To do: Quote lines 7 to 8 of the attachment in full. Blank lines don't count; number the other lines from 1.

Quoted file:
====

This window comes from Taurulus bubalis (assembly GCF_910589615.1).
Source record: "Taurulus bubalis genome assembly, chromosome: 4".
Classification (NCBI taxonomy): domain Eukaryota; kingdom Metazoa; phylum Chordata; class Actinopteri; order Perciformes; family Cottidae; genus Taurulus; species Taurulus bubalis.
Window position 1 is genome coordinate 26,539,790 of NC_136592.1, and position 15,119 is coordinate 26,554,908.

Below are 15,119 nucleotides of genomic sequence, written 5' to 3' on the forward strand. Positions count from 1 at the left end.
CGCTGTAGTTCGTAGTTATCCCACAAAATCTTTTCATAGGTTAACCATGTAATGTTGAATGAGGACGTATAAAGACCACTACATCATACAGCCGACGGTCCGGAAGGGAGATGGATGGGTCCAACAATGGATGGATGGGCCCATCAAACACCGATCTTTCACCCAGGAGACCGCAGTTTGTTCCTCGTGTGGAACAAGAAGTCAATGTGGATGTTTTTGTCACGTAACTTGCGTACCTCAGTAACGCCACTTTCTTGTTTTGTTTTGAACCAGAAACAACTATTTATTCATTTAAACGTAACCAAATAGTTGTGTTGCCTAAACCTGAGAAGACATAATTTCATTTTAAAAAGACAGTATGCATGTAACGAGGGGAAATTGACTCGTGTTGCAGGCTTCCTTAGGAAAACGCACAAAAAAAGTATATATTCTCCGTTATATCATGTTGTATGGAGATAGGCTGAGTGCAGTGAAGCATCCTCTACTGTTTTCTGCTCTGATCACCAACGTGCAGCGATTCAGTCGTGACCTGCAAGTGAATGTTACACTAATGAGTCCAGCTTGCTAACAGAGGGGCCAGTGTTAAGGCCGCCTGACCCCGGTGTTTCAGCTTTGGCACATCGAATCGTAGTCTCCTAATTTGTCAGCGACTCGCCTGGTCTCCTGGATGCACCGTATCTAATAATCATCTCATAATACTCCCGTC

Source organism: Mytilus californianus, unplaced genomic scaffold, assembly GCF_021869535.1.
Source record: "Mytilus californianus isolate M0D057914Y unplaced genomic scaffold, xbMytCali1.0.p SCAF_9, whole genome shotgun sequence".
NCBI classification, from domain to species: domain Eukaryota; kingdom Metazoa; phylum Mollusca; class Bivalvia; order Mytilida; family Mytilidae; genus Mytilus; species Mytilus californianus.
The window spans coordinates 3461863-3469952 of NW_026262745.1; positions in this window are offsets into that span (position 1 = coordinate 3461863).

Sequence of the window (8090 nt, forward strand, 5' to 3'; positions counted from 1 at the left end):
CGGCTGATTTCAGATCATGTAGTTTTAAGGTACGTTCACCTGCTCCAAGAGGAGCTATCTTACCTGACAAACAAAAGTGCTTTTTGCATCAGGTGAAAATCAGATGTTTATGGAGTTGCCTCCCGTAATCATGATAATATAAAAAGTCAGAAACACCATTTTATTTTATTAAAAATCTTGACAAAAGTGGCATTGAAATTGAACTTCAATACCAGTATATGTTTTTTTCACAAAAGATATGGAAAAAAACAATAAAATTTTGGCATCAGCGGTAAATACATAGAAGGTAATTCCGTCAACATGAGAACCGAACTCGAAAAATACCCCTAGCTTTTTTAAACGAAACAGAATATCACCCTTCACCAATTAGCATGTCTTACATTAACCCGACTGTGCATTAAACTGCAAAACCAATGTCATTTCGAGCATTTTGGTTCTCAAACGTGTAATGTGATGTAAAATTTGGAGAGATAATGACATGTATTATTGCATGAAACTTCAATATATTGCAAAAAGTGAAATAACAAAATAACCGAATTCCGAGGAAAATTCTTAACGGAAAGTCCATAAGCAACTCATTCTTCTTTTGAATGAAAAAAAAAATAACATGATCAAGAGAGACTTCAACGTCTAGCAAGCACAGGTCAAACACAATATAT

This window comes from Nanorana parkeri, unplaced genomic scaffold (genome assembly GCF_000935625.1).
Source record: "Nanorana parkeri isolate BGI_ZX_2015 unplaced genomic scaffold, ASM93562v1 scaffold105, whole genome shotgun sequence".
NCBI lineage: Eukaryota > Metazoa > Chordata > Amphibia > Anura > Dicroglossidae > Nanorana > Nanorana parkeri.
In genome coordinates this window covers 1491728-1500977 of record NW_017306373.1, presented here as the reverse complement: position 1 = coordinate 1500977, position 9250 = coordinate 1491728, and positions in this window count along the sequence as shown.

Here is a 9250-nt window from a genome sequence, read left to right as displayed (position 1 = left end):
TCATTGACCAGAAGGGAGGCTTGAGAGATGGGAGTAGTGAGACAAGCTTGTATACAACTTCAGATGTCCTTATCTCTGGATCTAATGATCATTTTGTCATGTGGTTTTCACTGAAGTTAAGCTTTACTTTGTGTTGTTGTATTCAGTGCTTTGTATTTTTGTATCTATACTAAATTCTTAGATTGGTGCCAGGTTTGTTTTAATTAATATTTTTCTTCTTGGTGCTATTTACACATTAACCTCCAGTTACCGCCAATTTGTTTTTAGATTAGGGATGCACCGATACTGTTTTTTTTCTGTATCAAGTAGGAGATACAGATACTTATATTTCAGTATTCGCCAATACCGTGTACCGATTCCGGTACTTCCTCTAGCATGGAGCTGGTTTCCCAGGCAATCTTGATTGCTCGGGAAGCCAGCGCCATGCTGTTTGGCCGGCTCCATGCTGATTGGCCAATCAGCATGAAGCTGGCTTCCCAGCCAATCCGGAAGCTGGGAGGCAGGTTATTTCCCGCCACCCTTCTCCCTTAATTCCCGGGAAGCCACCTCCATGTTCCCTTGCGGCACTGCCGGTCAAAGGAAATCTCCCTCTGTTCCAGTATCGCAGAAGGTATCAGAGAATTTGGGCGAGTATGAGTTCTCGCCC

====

Source organism: Mytilus californianus, unplaced genomic scaffold, assembly GCF_021869535.1.
Source record: "Mytilus californianus isolate M0D057914Y unplaced genomic scaffold, xbMytCali1.0.p SCAF_9, whole genome shotgun sequence".